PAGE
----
INSIDE : A downloadable checklist to help and guide you on how to keep indoor house plants alive. Keep your plants alive and thriving with these easy tips.
Earlier this year, I asked my readers what indoor houseplant related questions they had prior to writing my Happy Houseplants eBook. And the resounding question was, “How do I not kill all the plants? No really, how?” It made me laugh because every roommate I have ever had and most of my friends have asked me how to keep plants alive, one way or another.
If you like this post about keeping indoor house plants alive, then you will definitely enjoy my indoor houseplant ebook, Happy Houseplants!
New plant people tend to get excited about a trendy “it” plant. They pick one up, enthusiastically over water it that first week and then forget about it for a month and a half. Not surprisingly, it dies and they swear off buying any plants ever again, thinking they have a “black thumb”.
Ready for this news flash : you are not a plant killer. Most of the time, the main problem new plant owners have is they don’t know which plants to start with! If you are just starting out, simple things like not overwatering your plants may be an exercise that will take time and practice to figure out.
Here are a few simple steps you can take as a plant newbie to set yourself up for success! Read to the bottom of the post to see how to get the Keep Plants Alive checklist.
1. Pick an EASY starter houseplant.
Resist the urge to go buy a Fiddle Leaf Fig as your first plant baby. Although they one of my favorite plants, they are very finicky about their environment. Not only to is it good to start with a simple plant, but knowing what are the easiest plants to keep alive can give you a confidence boost, too.
Some of the plants I would highly recommend starting with are : Snake Plant, Philodendron, ZZ Plant, Pothos and Spider Plant. These all are very forgiving, lower maintenance plants to start with.
Once you have mastered these easier plants, you can graduate onto slightly harder plants to care for.
2. Check out the light requirements.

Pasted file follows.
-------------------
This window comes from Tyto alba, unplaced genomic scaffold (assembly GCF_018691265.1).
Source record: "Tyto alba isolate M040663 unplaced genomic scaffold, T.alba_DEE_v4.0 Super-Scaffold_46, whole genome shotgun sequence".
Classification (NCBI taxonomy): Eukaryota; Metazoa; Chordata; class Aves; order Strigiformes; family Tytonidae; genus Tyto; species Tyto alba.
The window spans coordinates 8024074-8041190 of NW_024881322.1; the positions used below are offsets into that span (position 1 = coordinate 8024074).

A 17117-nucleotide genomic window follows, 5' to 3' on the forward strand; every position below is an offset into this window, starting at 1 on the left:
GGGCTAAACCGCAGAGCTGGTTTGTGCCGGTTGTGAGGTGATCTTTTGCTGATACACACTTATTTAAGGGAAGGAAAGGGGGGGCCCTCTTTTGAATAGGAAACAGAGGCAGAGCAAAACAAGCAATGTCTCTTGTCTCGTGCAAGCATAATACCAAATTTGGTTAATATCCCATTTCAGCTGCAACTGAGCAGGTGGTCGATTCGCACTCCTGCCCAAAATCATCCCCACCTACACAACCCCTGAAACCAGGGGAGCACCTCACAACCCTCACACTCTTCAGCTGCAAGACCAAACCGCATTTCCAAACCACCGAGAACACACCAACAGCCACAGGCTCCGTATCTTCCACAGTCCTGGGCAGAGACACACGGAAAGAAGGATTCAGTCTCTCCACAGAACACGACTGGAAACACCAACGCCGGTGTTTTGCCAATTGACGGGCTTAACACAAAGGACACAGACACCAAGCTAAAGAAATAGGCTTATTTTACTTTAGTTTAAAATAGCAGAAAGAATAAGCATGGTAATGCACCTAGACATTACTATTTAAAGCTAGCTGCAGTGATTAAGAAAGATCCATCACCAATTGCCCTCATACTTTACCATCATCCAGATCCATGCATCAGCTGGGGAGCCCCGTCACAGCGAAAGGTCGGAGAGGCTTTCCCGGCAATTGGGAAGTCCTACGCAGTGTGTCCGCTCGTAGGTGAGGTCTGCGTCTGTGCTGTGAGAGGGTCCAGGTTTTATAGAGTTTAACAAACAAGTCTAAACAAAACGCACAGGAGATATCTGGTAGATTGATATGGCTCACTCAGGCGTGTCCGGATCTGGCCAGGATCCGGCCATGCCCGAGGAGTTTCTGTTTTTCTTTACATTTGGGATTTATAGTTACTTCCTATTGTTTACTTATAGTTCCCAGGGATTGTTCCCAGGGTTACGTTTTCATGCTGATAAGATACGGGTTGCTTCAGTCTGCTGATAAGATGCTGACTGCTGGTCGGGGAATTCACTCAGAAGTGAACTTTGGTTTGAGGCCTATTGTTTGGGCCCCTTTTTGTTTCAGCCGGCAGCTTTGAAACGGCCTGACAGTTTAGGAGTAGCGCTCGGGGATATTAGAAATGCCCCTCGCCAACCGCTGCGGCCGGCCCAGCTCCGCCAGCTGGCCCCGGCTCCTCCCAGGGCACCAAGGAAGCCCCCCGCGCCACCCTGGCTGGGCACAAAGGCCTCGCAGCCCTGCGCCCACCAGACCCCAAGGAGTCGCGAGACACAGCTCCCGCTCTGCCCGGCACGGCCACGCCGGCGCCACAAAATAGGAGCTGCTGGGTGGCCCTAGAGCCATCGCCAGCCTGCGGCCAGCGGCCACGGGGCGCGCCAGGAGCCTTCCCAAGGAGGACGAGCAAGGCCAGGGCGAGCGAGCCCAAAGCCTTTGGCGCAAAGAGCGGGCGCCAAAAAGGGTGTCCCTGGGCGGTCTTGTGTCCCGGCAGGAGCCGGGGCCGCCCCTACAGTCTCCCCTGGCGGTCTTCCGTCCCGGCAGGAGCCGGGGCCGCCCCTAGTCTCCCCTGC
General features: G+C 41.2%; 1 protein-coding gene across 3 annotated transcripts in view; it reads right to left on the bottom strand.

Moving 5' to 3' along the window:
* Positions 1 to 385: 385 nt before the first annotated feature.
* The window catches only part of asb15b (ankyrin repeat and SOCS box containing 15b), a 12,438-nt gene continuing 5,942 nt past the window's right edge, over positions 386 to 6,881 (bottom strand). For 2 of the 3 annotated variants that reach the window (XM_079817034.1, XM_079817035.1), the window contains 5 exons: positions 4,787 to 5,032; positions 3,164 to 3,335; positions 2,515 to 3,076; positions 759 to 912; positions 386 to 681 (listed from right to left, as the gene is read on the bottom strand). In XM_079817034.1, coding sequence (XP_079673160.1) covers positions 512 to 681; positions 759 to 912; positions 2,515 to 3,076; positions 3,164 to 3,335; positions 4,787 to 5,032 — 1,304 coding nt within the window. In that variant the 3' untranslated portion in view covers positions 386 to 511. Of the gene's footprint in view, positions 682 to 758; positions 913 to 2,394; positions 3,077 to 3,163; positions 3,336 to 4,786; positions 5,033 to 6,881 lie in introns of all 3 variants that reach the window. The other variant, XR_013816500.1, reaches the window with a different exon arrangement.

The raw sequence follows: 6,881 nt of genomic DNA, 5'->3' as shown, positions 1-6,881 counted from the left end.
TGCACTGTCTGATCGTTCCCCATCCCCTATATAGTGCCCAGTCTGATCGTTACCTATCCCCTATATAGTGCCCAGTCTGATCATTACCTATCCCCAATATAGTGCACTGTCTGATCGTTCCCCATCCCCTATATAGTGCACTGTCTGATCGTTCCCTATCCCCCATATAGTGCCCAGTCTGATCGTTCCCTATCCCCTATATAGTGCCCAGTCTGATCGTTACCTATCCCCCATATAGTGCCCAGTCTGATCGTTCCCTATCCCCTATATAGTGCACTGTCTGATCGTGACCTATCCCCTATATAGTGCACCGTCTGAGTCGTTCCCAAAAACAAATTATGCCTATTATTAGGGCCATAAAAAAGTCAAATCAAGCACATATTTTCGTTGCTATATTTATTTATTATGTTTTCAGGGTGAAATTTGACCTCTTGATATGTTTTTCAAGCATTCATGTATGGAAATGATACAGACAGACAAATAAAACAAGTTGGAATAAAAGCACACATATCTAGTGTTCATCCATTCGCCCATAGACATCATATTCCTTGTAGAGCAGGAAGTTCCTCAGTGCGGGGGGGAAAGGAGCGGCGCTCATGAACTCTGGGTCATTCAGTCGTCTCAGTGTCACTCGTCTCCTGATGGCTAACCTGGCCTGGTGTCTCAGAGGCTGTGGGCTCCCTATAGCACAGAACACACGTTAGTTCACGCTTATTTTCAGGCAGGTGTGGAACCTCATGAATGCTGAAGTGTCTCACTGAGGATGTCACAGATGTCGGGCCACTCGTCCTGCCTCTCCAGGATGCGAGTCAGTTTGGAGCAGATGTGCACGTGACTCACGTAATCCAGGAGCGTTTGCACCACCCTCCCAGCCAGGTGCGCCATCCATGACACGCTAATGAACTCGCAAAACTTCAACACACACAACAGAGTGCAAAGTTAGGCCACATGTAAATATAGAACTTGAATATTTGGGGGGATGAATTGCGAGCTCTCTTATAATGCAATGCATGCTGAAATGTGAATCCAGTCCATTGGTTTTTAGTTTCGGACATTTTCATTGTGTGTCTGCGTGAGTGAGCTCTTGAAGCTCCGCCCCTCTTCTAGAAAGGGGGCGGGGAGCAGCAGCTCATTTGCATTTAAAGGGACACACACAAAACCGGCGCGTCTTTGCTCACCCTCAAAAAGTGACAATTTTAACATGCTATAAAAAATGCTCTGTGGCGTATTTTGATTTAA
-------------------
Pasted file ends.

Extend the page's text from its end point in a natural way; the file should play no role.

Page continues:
Once you have your plant at home, look at it’s plant tag and read what kind of light it requires. Place your new plant baby in a location that matches its ideal lighting needs. Typically, the amount of sun a plant receives inside your home is the biggest reason why a plant does not grow well, so be sure to place your plants in the best location possible.
If your home does not get a lot of natural sun, don’t pick a plant that demands direct sunlight. Unfortunately, you need to have plants that work with your current lighting situation.
If you notice your plant is looking very lanky or that it’s leaves are gradually getting pale, it may be a sign that it’s not getting enough sunlight and should be moved closer to a window.
3. Make sure it has good drainage.
All plants need to have drainage to allow the water to follow through and out of the pot. Make sure the pots you pick have a drainage hole, to avoid root rot (this happens when the roots sit in excess water for a long time).
When putting a plant into a new pot, I often put about a 1/2″ of small rocks at the bottom. Not only does this help with not having the roots sit in water, but it also aids with screening out soil.
Using clay or terra cotta pots, allows the soil to breath a bit more through the porous pot wall. However, it is not critical to use this type of pot. I often use a terra cotta pot and then place that pot in a more decorative larger pot to sit in my home.
4. Fill out a Houseplant Log.
This will help you to remember the plant type, what his water and light needs are and any other important items that will help you on your plant journey like future growth conditions or specific nutrient recommendations. You can get my houseplant log in my Happy Houseplant ebook.
5. Pick a watering day.
Next, pick a day of the week that will be your routine watering day. Stick with the same day, every single week. On that day, check in with your plant. Reach your finger into the soil about an inch (to your first knuckle) and see if the soil feels dry. If it feels dry, then give your plant a little water. If it is still wet, let him dry out until your next watering day.
Overwatering is a very common reason your plant doesn’t thrive. There are a few plants that like to have wet moist soil, but most plants do better when their soil is allowed to dry out a bit between waterings.
You can always remember this, plants love a good shower, but they aren’t as fond of baths. Meaning, once your plant has soaked up all the water it needs, allow the excess water to drain and dry out.
6. Repeat these same steps each week.
You are well on your way to keeping your plant baby alive!!
If you are still looking for more information on how to keep indoor plants alive, be sure to check out my Happy Houseplant ebook!
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